Philip Martin <philip.martin_at_wandisco.com> writes:
> Yes, that looks good.
Julian Foad <julianfoad_at_btopenworld.com> writes:
> Just a couple of comments, from a quick read of the patch.
Philip, Julian, thank you for giving this patch a look.
As I said in my previous e-mails, I think that the committed fix is a better
choice here, as opposed to attempts to achieve the same behavior using the
stream API. With a couple of fresh thoughts, I can conclude that the approach
with svn_stream_flush() is also a poor solution for this problem:
1) We cannot really use svn_stream_flush(TRUE) + svn_stream_close() with
a compressed stream that is chained over a file stream or a stream that we
expect to be consistent with the underlying device. A compressed stream
writes the final data chunk in close_handler_gz() and calls deflate() with
Z_FINISH. In this case, closing the compressed stream would require a
full flush of the underlying stream in order to guarantee consistency.
Leaving the compressed streams without a flush handler implementation is
also a poor choice because the caller of svn_stream_flush() would have to
know the details about the given stream in order to avoid receiving the
I believe that this is an example where achieving the proper behavior with
files is simple, but abstracting it with streams is a challenge.
2) The same argument applies to any generic stream that writes data in its
close handler. If you have such a stream anywhere in the chain, using
svn_stream_flush(TRUE) before svn_stream_close() wouldn't be enough to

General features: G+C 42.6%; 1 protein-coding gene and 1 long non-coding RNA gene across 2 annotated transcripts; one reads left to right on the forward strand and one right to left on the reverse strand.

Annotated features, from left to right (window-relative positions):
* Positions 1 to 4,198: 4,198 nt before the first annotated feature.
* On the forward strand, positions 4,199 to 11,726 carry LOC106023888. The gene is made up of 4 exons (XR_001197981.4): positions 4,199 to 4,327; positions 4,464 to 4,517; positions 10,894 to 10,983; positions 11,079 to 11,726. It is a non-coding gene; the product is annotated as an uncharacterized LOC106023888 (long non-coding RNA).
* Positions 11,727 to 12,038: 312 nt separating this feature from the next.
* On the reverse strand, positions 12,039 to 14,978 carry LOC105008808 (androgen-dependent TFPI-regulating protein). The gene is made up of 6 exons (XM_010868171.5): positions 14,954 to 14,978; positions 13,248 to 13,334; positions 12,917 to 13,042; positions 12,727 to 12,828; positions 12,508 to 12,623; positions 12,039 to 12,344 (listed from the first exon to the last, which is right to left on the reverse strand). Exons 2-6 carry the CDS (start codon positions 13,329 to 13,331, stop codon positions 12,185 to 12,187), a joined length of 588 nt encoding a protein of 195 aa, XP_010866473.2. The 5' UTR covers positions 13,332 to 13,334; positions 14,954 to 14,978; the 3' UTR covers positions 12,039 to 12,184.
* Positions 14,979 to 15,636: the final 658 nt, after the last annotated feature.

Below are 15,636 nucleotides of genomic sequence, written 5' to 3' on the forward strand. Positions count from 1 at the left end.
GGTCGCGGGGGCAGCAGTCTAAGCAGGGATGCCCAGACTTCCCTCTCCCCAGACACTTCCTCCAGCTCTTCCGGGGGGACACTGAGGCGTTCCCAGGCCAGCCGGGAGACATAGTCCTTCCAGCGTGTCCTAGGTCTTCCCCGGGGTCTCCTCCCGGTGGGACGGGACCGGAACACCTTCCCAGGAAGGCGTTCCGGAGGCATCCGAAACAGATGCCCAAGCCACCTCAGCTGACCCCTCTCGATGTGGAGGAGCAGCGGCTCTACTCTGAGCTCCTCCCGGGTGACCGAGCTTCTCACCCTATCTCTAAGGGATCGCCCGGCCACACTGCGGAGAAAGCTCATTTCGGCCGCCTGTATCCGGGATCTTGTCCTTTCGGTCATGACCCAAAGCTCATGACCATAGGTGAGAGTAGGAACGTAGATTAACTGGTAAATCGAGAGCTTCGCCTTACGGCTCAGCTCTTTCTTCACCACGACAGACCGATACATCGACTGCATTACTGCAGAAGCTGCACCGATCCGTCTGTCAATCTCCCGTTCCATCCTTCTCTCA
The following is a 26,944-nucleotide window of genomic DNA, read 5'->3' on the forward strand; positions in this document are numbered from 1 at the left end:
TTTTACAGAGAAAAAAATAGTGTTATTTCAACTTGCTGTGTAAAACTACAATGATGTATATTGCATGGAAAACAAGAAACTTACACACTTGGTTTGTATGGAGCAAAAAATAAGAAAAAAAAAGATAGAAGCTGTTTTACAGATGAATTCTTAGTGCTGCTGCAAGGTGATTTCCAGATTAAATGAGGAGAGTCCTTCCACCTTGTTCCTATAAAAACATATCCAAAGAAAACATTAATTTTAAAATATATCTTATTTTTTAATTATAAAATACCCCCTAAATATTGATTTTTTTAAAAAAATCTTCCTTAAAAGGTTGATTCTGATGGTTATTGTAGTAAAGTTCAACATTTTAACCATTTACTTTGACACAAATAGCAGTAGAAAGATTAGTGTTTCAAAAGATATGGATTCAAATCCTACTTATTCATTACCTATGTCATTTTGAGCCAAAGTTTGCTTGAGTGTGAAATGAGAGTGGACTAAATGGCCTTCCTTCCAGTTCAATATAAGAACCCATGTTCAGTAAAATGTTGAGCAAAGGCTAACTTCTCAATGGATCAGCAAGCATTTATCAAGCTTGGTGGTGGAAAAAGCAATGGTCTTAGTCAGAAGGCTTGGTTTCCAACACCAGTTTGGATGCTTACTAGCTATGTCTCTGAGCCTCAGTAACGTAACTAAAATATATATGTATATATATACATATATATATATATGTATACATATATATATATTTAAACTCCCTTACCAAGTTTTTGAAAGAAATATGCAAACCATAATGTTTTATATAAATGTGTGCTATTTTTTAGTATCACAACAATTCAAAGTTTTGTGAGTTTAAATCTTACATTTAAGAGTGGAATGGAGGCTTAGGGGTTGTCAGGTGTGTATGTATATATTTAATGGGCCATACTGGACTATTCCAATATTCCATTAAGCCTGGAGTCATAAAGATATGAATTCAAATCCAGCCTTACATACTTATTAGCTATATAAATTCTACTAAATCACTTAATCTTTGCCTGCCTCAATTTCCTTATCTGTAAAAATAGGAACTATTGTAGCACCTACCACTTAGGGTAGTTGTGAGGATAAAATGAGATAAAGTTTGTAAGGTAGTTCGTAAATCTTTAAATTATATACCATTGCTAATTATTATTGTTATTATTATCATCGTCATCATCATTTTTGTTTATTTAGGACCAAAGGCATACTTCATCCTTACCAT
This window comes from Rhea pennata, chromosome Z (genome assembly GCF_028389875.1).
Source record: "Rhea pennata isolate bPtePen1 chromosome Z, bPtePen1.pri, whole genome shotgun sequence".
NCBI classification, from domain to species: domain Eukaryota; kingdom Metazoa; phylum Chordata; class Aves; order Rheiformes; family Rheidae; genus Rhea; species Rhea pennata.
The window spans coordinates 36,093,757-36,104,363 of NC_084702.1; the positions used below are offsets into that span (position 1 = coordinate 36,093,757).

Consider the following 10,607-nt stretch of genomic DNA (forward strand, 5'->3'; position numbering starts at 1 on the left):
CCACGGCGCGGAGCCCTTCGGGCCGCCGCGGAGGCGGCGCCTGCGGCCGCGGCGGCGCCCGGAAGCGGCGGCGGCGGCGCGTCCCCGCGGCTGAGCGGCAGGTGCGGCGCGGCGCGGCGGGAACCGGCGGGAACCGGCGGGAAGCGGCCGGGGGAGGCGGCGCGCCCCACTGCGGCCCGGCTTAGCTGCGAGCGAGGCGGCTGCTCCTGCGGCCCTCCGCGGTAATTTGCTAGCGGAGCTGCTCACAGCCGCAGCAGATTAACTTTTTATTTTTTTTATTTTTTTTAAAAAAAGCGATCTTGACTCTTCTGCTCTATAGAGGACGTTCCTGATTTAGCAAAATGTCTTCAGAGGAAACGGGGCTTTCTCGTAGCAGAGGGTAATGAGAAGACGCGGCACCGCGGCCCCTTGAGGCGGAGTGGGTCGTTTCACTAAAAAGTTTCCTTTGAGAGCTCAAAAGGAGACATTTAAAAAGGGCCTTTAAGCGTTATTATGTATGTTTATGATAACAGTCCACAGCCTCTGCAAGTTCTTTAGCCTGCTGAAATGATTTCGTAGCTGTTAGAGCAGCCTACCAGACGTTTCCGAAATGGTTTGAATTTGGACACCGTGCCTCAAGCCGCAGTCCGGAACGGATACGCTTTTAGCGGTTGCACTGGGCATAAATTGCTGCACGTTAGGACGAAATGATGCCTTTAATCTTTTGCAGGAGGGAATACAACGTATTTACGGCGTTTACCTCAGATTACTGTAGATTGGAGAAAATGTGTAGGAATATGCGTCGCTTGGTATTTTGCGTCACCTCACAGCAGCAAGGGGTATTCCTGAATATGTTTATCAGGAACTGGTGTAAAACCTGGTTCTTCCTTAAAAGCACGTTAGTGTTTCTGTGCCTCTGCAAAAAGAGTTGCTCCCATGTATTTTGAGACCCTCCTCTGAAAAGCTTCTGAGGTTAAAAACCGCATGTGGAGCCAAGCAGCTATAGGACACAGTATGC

guarantee the consistency of the underlying device.
3) Doing so would make this fix a 1.9.0 release blocker. Furthermore, we
would probably have problems backporting it to 1.8.x, as I think that
backporting this API as svn_stream__flush() would be a destabilizing
FSFS currently uses apr_file_t and svn_stream_t, depending on the context of
the operation, and I find this reasonable. While streams are generally good
for serializing data, there are certain file operations that cannot be properly
abstracted on the stream layer — for example, an offset-based apr_file_seek()
or an ability to retrieve a file name or size.
We can create a stream from a file when we need to serialize or deserialize
data. However, trying to achieve the opposite, i.e., pushing file-specific
operations through several abstraction layers *is* going to introduce different
sorts of problems — API functions that can only work with certain stream types,
stream open functions that keep the knowledge about the necessity of an fsync()
before closing the stream, runtime errors depending on whether the operation is
supported by the particular stream or not, and, possibly, other.
Received on 2015-05-27 17:35:29 CEST